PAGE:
What are some of the cons/pros of traditional screenwriting approaches?

The biggest pro, especially for new writers, is that much of the traditional wisdom actually works. It's the same reason artists are encouraged to learn the basics of drawing before going on to create their abstract masterpieces. Understanding what makes a screenplay work is one of the most valuable lessons a screenwriter can learn.

Cons: Some people get too caught up in techniques and formulas--"the 46 actions a protagonist must take", and all that crazy-making stuff. There are certain proven principles of story structure, dialogue, scenes and character that can be helpful to the writer. These are guidelines, not hard and fast rules. My feeling is that originality and creativity should trump formula and technique, so it's always important to allow room for the creativity to happen.

The writers in your workshops end up seeing their pages brought to life by actors -- what has that experience been like for the writers? What does it show them?

It's amazing. First of all, the writers are usually quite inspired to see their scenes taken to the performance level. More importantly, it shows them what works and what doesn't work on camera. It's quite different from what's happening on the page. Also, they get to see how actors work; how actors use many of the same tools that writers should be thinking about in developing their characters--goals, intentions, wants, flaws, and so on.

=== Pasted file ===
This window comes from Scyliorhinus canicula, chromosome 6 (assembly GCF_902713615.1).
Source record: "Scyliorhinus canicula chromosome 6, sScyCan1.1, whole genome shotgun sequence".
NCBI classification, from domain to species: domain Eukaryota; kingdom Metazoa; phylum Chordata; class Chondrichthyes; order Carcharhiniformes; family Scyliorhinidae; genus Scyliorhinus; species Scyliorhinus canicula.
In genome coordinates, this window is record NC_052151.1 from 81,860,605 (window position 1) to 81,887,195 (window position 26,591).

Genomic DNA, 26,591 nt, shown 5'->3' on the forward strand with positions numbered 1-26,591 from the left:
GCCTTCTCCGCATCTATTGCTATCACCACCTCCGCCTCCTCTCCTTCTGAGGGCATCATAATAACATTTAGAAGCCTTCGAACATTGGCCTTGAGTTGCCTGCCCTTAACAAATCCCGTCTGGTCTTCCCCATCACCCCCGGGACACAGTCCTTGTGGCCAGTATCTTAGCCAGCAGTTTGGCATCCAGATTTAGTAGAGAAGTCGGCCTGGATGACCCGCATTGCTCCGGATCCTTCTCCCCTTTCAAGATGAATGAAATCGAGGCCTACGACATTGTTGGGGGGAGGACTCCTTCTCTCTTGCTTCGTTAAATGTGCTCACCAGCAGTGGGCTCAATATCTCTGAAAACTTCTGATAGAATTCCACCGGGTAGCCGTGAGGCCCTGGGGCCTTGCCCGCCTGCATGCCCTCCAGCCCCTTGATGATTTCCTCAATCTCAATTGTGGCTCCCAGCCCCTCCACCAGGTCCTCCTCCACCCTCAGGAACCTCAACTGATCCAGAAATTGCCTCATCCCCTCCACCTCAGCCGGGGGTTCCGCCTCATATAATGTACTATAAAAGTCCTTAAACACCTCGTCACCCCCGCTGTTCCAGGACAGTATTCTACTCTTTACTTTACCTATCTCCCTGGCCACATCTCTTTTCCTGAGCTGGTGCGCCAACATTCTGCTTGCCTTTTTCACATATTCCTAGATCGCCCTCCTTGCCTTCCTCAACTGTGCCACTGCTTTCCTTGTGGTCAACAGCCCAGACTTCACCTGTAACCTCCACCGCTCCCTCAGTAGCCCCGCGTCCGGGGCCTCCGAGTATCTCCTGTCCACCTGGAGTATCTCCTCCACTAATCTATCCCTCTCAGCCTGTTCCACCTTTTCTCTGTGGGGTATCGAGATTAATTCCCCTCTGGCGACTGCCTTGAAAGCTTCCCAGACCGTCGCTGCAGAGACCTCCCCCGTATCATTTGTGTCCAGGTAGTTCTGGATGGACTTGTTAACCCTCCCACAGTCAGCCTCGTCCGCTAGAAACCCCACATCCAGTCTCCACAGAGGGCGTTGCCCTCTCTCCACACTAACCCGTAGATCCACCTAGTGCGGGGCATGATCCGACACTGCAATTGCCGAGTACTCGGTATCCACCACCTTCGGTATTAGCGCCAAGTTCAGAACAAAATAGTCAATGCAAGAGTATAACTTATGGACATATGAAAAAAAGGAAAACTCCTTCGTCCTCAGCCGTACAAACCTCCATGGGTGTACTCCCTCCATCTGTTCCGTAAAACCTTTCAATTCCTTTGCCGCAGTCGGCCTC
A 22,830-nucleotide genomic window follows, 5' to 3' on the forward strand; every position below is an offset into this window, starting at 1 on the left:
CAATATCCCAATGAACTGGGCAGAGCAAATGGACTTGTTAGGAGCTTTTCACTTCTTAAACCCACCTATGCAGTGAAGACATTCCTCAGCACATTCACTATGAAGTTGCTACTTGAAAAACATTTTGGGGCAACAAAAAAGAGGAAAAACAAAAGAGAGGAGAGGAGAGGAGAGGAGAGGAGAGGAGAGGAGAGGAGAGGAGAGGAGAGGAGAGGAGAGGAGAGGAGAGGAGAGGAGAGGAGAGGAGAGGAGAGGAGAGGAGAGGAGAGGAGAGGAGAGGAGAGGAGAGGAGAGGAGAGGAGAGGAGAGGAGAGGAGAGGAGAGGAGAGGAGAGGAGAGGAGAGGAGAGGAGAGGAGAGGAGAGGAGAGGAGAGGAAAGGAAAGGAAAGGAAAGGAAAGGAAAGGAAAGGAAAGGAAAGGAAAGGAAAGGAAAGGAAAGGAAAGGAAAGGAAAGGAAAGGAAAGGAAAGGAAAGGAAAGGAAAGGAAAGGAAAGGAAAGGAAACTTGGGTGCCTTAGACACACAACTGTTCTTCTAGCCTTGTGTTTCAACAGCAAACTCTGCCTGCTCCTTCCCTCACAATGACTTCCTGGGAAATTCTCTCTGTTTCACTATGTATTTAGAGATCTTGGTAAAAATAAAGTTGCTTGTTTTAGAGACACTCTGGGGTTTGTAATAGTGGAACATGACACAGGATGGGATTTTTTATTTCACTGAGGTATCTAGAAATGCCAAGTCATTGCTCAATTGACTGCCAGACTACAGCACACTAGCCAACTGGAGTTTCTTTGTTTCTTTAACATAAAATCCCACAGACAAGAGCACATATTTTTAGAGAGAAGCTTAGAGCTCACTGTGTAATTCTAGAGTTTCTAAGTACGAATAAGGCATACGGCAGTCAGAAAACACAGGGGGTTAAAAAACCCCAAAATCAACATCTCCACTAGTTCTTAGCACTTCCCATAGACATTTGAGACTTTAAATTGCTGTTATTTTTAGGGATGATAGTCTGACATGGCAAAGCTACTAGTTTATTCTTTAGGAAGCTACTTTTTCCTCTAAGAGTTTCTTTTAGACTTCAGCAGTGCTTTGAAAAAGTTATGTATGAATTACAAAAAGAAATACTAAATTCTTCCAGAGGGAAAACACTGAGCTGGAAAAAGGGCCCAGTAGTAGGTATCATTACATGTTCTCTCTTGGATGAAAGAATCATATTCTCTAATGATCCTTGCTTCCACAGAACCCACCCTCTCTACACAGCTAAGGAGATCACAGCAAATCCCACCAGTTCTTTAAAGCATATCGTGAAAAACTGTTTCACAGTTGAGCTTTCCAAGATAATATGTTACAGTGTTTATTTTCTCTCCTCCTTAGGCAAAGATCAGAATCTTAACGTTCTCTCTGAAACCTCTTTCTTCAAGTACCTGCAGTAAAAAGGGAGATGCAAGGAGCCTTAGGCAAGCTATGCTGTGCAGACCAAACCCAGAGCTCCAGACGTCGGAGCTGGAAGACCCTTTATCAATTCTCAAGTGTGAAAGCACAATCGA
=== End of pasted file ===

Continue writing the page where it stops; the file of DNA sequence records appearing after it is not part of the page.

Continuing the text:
What is the best screenwriting advice you've ever received?

"The screenplay is a story told in pictures, so whenever possible let the pictures tell the story."

And along the same lines:

"Most of what a character is really saying occurs in subtext."

What have you learned the hard way?

Pretty much everything. I think I've made every mistake in the book. I had to let go of my ego, and a lot of old ideas.

What are some common mistakes that you find screenwriters make or traps they fall into?

Thinking they'll be able to develop an idea as they write their first draft.

Underestimating the intelligence of their audience.

Thinking that a character's feelings or intentions have to be spoken out loud.

Not taking enough time to fully explore and develop their idea.

Giving up on themselves.

Not trusting their inner voice.

What was your own "break" into screenwriting?

John Kaye, a successful LA screenwriter at the time, read an adaptation I wrote for "Another Roadside Attraction", the novel by Tom Robbins. John thought I had some good ideas and became a mentor of sorts. We eventually wrote two scripts together. John also introduced me to the movie business, LA agents and that whole side of things.

What would you say is the very first step for someone who wants to write a script?

Take the Ring 3-Day Intensive. Then follow it up with the Ring 6 Week Workshop. Seriously.

What have YOU learned from the process of putting together this workshop?

I've learned that like writing itself, you have to be in love with the process. Putting together the Ring, creating the Training Manual and watching people get inspired keeps me on the right track and reminds me how much more I enjoy being a writer.

For more information about The Ring, visit: andrewmcilroy.net/the-ring-3-day-screenwriting-intensive.html